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Deepa Purushothaman: Being first need not be “the only”

Deepa Purushothaman shares with John Baldoni the challenges women of color have long faced in the corporate world and what needs to change.

5 min read


Image of a woman sitting at her work computer for article about Deepa Purushothaman

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A conversation with a friend about the difficulties women can face when loading luggage into overhead compartment bins on airplanes got Deepa Purushothaman thinking about how women do not seem to fit into a world designed by men. She is 5-foot-1. She is also Indian American and understands women like her do not fit into the corporate world.

This realization led Purushothaman to look at how the struggles that other women of color – educated, talented and successful – face in the workplace. As the first Indian American to make partner at Deloitte, she knew the situation firsthand. Her story, and her interviews with over 500 women of color, are told in a new book, “The First, The Few, The Only: How Women of Color Can Redefine Power in Corporate America.

Challenges facing women of color

Purushothaman, in an interview with me, revealed that too many minority women internalize the problem to feel that the issue is with them, not the organization.

She tells the story of how, when she made partner, a white male colleague who also had made partner told that her career (unlike his) was assured because she was a “twofer” — a woman and of color.

“It really speaks to how for women of color we can be kind of going about our business and things are said to us or around us … [that] make us feel like we don’t belong. There is a real questioning of our worthiness.”

Women of color often face extra scrutiny and pressure. For example, one of the women Purushothaman interviewed said: “I feel really responsible for representing my entire race with all my white colleagues. ‘Cause I’m the only Black person that many of my white colleagues have ever met. And so I edit what I wear, what I talk about, what I eat, how I wear my hair.”

“And she went through this long list and hadn’t really realized the weight of what that was,” Purushothaman says.

Feeling more pressure

Being in the minority can be stressful, Purushothaman says. “Two of three women of color that I interviewed had mysterious illnesses. And I think it comes from not being seen and heard in structures.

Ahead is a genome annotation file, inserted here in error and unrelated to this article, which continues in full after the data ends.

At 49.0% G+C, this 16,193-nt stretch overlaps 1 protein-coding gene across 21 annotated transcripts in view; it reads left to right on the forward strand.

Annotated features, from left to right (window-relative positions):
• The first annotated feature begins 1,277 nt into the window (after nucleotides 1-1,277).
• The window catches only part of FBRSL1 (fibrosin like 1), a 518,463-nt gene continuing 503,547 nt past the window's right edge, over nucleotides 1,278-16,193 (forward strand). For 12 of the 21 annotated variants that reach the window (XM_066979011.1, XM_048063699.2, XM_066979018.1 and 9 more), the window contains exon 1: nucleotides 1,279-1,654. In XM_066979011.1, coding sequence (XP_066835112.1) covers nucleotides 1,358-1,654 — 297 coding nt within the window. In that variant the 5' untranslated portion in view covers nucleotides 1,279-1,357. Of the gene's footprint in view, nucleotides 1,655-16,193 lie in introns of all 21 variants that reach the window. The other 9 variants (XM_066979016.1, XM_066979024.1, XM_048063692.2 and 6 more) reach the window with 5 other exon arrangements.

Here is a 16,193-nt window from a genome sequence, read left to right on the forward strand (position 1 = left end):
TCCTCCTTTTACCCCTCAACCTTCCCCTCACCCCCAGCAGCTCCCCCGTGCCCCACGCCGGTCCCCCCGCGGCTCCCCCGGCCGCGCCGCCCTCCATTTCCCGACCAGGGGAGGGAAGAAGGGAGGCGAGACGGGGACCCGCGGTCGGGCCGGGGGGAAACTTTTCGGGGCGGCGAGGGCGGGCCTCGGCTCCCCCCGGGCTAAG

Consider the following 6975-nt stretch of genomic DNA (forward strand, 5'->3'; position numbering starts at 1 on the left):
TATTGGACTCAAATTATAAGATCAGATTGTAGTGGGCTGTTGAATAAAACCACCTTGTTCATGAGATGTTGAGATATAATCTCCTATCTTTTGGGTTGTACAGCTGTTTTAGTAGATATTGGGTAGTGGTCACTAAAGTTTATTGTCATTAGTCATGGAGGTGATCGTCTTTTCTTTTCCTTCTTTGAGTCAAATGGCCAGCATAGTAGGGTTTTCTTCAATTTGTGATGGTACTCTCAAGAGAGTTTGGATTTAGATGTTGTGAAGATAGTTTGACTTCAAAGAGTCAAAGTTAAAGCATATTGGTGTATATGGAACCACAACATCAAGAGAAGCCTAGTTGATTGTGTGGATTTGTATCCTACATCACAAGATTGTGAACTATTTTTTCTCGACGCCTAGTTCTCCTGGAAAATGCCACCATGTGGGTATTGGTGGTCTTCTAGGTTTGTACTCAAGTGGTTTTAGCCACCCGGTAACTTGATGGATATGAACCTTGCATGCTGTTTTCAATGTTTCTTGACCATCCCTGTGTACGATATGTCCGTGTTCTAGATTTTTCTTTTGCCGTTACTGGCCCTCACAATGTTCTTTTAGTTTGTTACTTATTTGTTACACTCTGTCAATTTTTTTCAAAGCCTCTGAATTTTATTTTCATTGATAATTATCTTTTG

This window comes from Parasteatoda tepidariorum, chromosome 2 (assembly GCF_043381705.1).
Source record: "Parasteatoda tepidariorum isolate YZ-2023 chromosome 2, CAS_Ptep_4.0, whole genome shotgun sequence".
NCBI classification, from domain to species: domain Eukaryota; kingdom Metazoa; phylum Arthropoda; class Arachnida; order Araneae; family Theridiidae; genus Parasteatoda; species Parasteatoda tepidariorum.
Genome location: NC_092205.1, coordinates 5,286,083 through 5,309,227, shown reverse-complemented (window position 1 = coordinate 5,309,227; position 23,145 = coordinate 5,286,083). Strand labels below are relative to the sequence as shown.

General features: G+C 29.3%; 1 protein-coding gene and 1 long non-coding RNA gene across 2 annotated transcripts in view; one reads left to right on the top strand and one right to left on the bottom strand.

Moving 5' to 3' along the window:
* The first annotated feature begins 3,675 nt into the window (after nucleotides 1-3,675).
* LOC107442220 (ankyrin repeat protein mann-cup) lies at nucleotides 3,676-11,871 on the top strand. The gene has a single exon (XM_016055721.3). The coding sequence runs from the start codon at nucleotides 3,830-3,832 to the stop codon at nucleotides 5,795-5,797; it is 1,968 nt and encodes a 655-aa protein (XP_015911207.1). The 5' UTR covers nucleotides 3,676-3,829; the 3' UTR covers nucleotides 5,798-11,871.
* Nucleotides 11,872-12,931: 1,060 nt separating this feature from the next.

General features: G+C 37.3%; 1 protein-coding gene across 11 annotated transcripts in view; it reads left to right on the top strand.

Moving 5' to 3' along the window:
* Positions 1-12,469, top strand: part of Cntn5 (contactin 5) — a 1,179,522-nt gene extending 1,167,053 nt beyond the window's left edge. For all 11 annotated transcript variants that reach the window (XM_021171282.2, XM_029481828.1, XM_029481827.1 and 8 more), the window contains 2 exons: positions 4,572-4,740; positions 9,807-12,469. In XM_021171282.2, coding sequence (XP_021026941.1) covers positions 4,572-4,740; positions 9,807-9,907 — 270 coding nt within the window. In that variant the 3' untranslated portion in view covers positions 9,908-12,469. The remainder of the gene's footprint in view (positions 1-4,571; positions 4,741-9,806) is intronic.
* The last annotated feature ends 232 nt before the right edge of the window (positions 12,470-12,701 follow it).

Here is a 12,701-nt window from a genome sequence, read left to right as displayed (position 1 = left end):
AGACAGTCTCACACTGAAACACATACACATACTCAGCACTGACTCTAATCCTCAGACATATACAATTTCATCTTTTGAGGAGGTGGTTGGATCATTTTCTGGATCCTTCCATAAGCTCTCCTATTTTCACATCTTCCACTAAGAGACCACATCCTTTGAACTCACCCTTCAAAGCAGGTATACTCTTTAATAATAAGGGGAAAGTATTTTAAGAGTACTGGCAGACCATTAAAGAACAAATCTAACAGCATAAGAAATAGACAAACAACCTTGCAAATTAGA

“I think it’s the weight of what is happening to us. … Some of the research that we have done suggests that for women of color, there’s an element of trauma and at real heaviness around the weight of balancing all these things that is very different and showing up very differently in our bodies.”

These conclusions are consistent with other research on the physical toll that bias exacts in the workplace.

Code-switching — adopting a persona of what’s expected in the workplace — is commonplace. It is also exhausting. Purushothaman likens it to speaking in another language, something she did when worked in Latin America.

Because there are fewer role models, some women of color cannot imagine themselves in more senior roles. “Then when you end up in these corporate structures and you’re told to be more assertive or more aggressive … or less emotional … [These things] reinforce that leadership looks different than us.”

All of this adds to levels of apartness, as well as stress.

Corporate leaders are receptive to the ideas of change, but as Purushothaman says, “You can’t just hold [a meeting] and say, tell me how you feel, and then everyone’s going to magically share. A lot of our HR processes are not set up to take in discrimination or [permit] people to report racism.”

And if cases are reported, there can be “retribution and sidelining.”

On a positive note, Purushothaman told me that executives who have received early copies of the book are reaching out to her seeking her advice on how they and their companies can better address the issues facing women of color.

Reimaging power

The final chapter of “The First, The Few, The Only” is titled “The New Rules of Power.” Purushothaman’s view of power is an inversion of stereotypical views; this “new model” of power is one directed for the benefit of others not simply themselves.

“The women I met are ambitious. They do want power, but they want power, if it’s helpful, if it’s a multiplier, if it’s positive, if it’s altruistic … and if it’s community-oriented.”

As Purushothaman says: “We can remake power, we can remake leadership, we can redefine success. We don’t have to the models that come before us, but we have to do some work to get there because again, the things we are taught I think are flawed and need to be remade.”

Purushothaman believes there is no one-size-fits-all solution to the discrimination women of color face in the workplace. Instead, what is required is a sense of psychological safety for women of color to feel free enough to speak openly and honestly and for those in positions of authority to listen and find ways to make positive changes.

John Baldoni is an internationally recognized leadership educator, executive coach and the author of many books, including “GRACE: A Leader’s Guide to a Better Us,” “MOXIE,” “Lead With Purpose,” “Lead Your Boss” and “The Leader’s Pocket Guide.” In 2018, Trust Across America awarded Baldoni its Lifetime Achievement award for Trust. In 2019, Global Gurus ranked him No. 9 on its list of global leadership experts. Check out Baldoni’s leadership resource website

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